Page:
NORTH SALEM. N.Y. - Westchester County Executive George Latimer on Wednesday, June 6, signed into law a ban against selling tobacco products to anyone under the age of 21.

The proposal passed, 16-1, on Monday, June 4, by the Westchester Board of Legislators before being signed into law.
“I think it’s a great idea,” said North Salem Supervisor Warren Lucas. “Kids find out later in life that they never should have started smoking. If this helps even a little bit, that would be great.”

The American Heart Association (AHA) said that by prohibiting the sale of tobacco products to anyone under the age of 21, the Westchester County Legislature has acted to save lives and improve the health of county residents. 

Sign Up for E-News

“Passage of this bill will help fight chronic diseases like heart disease, stroke, lung cancer and all forms of cancer,”  said Caitlin O’Brien, AHA government relations director. “Westchester is now the 22nd county in New York that has taken this step to save lives.” 

In the Hudson Valley, Orange, Rockland, Sullivan, and Ulster counties, along with the town of New Castle in Westchester County, have passed similar legislation.

“Smoking is a leading risk factor for heart disease and stroke, and tonight’s vote shows that the Westchester County Legislature is committed to the health of its residents,” said O’Brien, “The American Heart Association thanks Westchester County leaders for passing this important measure, and we look forward to improved health for Westchester County residents.”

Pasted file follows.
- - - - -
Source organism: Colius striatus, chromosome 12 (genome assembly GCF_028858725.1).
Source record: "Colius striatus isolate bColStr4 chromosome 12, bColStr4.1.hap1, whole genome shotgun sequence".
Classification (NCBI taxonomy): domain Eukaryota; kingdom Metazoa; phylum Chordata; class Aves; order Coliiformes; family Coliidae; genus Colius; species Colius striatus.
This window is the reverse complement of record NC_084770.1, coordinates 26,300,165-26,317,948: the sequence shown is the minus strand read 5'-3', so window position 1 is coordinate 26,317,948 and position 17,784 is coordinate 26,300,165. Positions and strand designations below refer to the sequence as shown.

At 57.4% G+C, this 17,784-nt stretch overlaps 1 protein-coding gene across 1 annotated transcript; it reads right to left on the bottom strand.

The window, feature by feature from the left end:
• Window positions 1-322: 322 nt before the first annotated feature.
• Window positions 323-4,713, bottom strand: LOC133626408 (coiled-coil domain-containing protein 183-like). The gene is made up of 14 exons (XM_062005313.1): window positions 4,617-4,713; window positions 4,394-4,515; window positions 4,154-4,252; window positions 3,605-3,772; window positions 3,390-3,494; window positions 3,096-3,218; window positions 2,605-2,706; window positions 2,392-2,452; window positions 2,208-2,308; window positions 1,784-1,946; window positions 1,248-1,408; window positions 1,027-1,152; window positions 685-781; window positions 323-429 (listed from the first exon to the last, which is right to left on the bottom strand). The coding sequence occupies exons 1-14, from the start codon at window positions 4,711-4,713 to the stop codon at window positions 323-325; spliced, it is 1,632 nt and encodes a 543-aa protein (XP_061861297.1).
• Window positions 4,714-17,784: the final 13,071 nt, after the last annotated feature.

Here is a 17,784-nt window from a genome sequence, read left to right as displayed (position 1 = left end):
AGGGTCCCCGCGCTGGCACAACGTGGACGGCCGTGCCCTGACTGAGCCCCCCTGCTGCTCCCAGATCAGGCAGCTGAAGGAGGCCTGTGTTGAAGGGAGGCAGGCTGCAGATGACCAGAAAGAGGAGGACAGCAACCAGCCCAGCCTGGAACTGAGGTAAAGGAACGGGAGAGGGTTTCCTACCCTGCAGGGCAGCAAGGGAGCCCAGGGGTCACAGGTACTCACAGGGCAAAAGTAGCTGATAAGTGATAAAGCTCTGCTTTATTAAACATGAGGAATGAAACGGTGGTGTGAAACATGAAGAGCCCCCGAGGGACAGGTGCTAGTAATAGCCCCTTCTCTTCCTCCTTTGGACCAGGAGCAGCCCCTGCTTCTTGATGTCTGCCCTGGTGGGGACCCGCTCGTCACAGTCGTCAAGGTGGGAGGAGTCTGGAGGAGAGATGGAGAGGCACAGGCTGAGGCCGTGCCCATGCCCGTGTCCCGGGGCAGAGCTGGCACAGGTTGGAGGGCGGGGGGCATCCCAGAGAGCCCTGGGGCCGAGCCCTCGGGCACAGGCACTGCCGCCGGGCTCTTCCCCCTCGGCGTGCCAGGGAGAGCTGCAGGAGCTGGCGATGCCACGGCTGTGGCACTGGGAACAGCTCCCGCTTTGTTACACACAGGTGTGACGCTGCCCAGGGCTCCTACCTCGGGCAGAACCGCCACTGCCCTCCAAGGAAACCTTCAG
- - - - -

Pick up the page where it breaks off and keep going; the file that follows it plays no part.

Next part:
According to the state Department of Health, 10,600 youth under 18 become new daily smokers each year, and 73,000 New York State high school students currently smoke.

“A March 2015 report by the Institute of Medicine of the National Academies said that if a youth reaches the age of 21 without smoking, the chance of them ever doing so plummets to 2 percent,” said Dr. Icilma V. Fergus of Mount Sinai School of Medicine and Westchester AHA board president. “These laws will have a huge impact on the health of our residents for generations to come.”

In other states, the age limit change is already working. According to the AHA, in 2005, Needham, Mass., voted to raise and enforce the minimum tobacco sales age of 21. In 2006, before full enforcement, the town had a youth-smoking rate of 13 percent compared with 15 percent in the surrounding communities. By 2010, the youth-smoking rate in Needham was down to 6.7 percent while the surrounding communities’ rate only decreased to 12.4 percent. 

“This is an important step in keeping our kids safe and healthy, particularly with the research showing the negative impacts of nicotine on the adolescent brain and the dramatic growth of vaping among young people,” Legislator Majority Leader Catherine Parker (D-Harrison, Larchmont, Mamaroneck, New Rochelle, Rye) said. “Whatever we do to prevent kids from smoking or becoming addicted to nicotine today pays dividends for a lifetime.”